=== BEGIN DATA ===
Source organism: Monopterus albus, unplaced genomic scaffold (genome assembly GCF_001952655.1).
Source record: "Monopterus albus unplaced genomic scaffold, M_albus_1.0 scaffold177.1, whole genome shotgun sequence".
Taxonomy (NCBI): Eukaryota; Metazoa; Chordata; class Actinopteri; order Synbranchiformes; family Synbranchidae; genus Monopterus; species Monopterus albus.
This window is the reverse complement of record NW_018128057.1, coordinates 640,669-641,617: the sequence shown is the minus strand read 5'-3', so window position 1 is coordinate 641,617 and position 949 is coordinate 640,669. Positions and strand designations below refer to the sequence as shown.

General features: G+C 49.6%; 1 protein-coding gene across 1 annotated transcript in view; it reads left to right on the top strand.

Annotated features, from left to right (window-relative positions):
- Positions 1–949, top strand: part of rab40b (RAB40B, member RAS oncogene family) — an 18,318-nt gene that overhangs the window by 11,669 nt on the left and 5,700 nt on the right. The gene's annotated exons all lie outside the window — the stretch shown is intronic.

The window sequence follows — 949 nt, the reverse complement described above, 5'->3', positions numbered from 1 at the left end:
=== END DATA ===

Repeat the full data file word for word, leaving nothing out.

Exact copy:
Source organism: Monopterus albus, unplaced genomic scaffold (genome assembly GCF_001952655.1).
Source record: "Monopterus albus unplaced genomic scaffold, M_albus_1.0 scaffold177.1, whole genome shotgun sequence".
Taxonomy (NCBI): Eukaryota; Metazoa; Chordata; class Actinopteri; order Synbranchiformes; family Synbranchidae; genus Monopterus; species Monopterus albus.
This window is the reverse complement of record NW_018128057.1, coordinates 640,669-641,617: the sequence shown is the minus strand read 5'-3', so window position 1 is coordinate 641,617 and position 949 is coordinate 640,669. Positions and strand designations below refer to the sequence as shown.

General features: G+C 49.6%; 1 protein-coding gene across 1 annotated transcript in view; it reads left to right on the top strand.

Annotated features, from left to right (window-relative positions):
- Positions 1–949, top strand: part of rab40b (RAB40B, member RAS oncogene family) — an 18,318-nt gene that overhangs the window by 11,669 nt on the left and 5,700 nt on the right. The gene's annotated exons all lie outside the window — the stretch shown is intronic.

The window sequence follows — 949 nt, the reverse complement described above, 5'->3', positions numbered from 1 at the left end: